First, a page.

By many ancient traditions, the solstices are the Middle of their respective seasons (as in Shakespeare’s play “A Midsummer Night’s Dream”). This is especially true in an agricultural society. It is our modern society that has renamed the solstices as the start of the seasons instead. In the Celtic tradition, the seasons were marked with special celebrations:
* Samhain marks the beginning of winter and is celebrated at the end of October or beginning of November.
* Imbolc marks the beginning of spring and is celebrated at the beginning of February.
* Beltane marks the beginning of summer and is celebrated at the beginning of May. In much of the northern hemisphere, this is when crops can safely be planted as the danger of frost has largely passed.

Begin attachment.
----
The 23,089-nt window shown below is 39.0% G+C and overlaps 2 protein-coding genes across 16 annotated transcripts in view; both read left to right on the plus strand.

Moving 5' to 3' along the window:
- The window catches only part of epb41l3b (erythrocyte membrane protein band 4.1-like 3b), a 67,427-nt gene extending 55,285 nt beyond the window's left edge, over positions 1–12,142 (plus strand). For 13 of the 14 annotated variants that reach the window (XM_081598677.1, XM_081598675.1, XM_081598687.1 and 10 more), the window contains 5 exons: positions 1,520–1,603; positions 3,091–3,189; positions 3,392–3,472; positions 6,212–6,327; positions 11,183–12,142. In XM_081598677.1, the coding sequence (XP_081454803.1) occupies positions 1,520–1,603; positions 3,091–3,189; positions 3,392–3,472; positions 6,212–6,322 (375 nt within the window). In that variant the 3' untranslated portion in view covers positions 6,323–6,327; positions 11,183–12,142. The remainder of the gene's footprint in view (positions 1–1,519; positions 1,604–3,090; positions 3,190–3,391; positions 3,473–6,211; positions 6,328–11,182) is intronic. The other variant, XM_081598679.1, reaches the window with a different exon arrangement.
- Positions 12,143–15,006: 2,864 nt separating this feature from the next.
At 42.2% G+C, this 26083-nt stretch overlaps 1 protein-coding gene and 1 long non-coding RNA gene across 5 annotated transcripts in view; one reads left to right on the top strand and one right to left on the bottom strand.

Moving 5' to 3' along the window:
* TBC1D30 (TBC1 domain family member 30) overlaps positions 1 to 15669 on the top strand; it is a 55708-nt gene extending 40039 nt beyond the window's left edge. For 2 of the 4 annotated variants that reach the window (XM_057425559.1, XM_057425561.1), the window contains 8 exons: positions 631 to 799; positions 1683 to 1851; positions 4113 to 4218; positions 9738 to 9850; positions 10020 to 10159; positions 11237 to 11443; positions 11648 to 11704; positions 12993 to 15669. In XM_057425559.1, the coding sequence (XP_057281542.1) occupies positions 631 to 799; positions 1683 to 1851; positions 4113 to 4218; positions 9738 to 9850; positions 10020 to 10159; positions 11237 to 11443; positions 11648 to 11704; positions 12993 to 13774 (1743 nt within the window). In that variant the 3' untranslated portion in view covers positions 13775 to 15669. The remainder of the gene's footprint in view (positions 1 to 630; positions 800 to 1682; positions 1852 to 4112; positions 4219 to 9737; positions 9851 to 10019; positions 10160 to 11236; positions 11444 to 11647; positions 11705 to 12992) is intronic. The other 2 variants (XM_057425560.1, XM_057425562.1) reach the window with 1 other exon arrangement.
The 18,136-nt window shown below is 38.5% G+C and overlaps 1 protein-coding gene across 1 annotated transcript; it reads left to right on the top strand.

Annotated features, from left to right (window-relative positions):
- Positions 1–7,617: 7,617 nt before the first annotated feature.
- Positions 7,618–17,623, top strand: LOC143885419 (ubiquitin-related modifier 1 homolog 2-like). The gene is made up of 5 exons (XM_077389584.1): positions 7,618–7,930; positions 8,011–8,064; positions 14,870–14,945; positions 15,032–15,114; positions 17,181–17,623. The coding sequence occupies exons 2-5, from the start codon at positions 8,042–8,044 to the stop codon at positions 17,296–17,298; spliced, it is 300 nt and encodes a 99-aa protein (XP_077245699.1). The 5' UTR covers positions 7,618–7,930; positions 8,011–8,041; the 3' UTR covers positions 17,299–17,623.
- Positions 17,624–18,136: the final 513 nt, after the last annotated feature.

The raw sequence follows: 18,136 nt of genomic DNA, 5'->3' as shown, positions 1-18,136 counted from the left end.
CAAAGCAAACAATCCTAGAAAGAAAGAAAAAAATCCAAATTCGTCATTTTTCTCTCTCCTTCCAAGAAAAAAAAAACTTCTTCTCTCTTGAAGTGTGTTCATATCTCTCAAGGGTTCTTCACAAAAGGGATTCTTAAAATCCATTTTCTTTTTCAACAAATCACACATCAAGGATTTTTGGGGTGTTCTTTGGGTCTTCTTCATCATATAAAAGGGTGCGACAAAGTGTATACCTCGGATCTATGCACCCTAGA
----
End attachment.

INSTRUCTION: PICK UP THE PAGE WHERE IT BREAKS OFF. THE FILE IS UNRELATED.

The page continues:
* Lughnasadh marks the beginning of autumn and is celebrated at the beginning of August. In much of the northern hemisphere, this is when the harvest begins, with most of it complete within 45 days (mid-September) to avoid the first frosts.
These four dates are also known as cross-quarter dates and are approximately mid-way between the solstices and equinoxes. The solstices and equinoxes were also celebrated with festivals, but I don’t think they were as important as the seasonal celebrations.